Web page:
Quick trip to SLC’s Downtown Farmer’s Market

The only thing that gets me out of bed early on a Saturday is the Downtown Farmers Market. I’d like to believe that everyone who lives in Salt Lake has been, but if you haven’t, you are truly missing out. My strategy for the market is to go as soon as it opens and escape before the midday sun. If you’re a late starter or more of a browser I would recommend wearing very little clothing because this summer is a hot one. At 9:30 I felt like Will Ferrell in Anchorman, except my exclamation was, “Black was a bad choice!”. Don’t worry there is plenty of popsicles, fresh lemonade, and iced coffees.


  • Bring cash and small bills, although ATMs are available, it’s best to avoid the lines and the fees as well as the merchants’ occasional inability to break the sea of $20 bills that come their way.
  • Bring your own bags or a cart/ wagon for melons or potted plants or any number of heavy things you might want.
  • The earlier you arrive the better. Midafternoon is like black Friday for veggies. Also, in the earlier part of the day you don’t have to maneuver around dogs and strollers. If you have a dog or a stroller later in the day is a perfect time to people watch and socialize.


  • Cherries for $2 a pound! No more stealing single cherries at the grocery store and wishing you didn’t have to pay ten bucks for a bag.
  • 6” potted herbs for less than $3. Herbs at the grocery store remind me of the Beta fish at Walmart, sad and either over or underfed. The herbs at the market are robust and cheap.
  • Kohlrabi is one of Yeti’s favorite veggies and it is cheapest at the market. Try it, It looks cool and it sounds fancy. I bought these from a boy that looked sad and bored. He was almost scared that I was actually buying something. Don’t shy away from the less crowded tables. The absence of a crowd is the perfect opportunity to talk to the farmers and ask questions. In this particular case I left the boy alone to return to misting the beets.


  • A medley of lemon spinach and extra spicy arugula from Chad’s. The mix is going to make a perfect salad to accompany some grilled shrimp. The greatest thing about the farmers market is that you’re able to try a lot of the produce before you buy it.


  • I will bring my knives to get sharpened by Lorenz. I have a rough time cutting tomatoes which means my knives are in bad shape. Dull knives are more dangerous than sharp ones so I really need to take care of that.
  • Reggie’s Southern Hospitality. Jambalaya is my southern food weakness. One con about going early was that the huge pot of steamy goodness wasn’t quite ready. Until next time, I purchased a Muffaletta at Tony Caputo’s Deli to satiate my Louisiana fare craving. The muffalettas at Caputo’s are the size of your face which reminds me of a rumor that I heard about a place in Louisiana that makes them the size of pizzas and they are sliced to order. Hmm… something to dream about.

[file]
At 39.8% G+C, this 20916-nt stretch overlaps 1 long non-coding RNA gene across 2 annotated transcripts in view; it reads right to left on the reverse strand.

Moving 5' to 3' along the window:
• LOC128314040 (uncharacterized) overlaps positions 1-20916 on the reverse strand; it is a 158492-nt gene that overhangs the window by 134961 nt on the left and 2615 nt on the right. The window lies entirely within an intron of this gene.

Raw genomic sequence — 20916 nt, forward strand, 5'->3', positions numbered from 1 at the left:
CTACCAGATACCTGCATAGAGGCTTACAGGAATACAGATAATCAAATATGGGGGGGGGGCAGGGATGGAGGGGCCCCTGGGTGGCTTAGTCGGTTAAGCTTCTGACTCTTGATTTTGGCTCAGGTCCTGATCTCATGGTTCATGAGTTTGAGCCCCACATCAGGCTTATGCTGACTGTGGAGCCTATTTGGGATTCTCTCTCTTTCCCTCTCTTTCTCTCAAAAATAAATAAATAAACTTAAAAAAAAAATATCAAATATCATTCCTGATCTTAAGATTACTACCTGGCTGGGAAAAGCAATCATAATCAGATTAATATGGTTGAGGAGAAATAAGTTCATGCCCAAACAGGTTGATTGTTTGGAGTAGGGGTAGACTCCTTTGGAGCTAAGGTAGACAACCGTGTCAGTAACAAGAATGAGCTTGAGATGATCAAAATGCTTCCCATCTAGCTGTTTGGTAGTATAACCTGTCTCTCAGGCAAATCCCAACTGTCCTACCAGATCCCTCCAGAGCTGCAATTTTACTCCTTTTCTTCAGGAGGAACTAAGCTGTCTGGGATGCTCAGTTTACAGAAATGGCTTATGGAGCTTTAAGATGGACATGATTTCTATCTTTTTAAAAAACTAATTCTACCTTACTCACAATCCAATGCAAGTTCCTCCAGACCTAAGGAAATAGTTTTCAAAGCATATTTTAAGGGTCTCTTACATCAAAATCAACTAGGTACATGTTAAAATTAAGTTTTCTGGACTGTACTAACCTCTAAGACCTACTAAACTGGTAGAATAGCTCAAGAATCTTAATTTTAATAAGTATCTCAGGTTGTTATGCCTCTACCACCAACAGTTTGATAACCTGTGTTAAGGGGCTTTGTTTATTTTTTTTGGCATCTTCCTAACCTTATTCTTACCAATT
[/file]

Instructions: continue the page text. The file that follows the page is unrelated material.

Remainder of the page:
• Lamb bacon. I wasn’t sure what I would do with it, but I want it. If you have any ideas comment below and I’ll buy some next time.

Don’t let the heat and the crowds deter you from shopping at the market. The visit is always worth it when you can reward yourself with farm fresh eggs, homemade butter, and handmade pasta. You can essentially do all of your grocery shopping at the market with the availability of fresh baked breads, organic meats and local cheeses.

This week I stopped a block away for a bottled cold brew coffee at La Barba inside of Finca. I discovered later that Charming Beard also has a spot at the market on the south side. This was my first bottled coffee experience and it was excellent. I love Charming Beard’s smooth bold roasts and their cold brew method leaves no room for bitterness. Although, I couldn’t shake the feeling that some people at the market thought I was drinking beer. I can only assume that their sideways glances were jealousy.


As soon as I got to the market I made a beeline for Pierre’s Bakery for a salted caramel croissant. I always buy the same thing even though the rest looks tempting. The croissant is made from triple turned croissant dough which makes it denser. Each croissant is dipped in made from scratch caramel and left to sit and absorb until they are sold, then they add an additional helping of toasty and delicious caramel. I took a bite and then put it away so that I could enjoy the messy delight in the privacy of my own home and lick the box without outside judgment.


There’s still time left. The Market closes at 2pm. If you miss this one, there’s always another every Saturday until October. Have a delicious weekend!

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